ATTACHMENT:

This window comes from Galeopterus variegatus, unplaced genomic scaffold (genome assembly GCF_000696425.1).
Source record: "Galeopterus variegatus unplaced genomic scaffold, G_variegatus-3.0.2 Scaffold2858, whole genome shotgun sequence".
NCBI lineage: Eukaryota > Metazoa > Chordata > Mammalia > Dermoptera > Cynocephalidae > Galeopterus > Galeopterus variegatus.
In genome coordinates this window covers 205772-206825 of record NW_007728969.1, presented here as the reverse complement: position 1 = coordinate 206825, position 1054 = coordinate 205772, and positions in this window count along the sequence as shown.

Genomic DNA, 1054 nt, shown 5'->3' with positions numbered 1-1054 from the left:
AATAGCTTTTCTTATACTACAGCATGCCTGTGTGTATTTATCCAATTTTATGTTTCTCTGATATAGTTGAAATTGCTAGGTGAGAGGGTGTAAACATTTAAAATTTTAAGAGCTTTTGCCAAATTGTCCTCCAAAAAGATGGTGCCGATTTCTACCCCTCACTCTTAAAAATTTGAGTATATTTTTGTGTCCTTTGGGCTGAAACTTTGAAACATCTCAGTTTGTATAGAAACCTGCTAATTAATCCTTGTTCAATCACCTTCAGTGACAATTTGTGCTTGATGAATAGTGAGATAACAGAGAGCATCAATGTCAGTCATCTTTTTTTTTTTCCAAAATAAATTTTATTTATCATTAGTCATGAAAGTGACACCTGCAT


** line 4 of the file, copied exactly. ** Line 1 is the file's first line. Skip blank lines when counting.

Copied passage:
In genome coordinates this window covers 205772-206825 of record NW_007728969.1, presented here as the reverse complement: position 1 = coordinate 206825, position 1054 = coordinate 205772, and positions in this window count along the sequence as shown.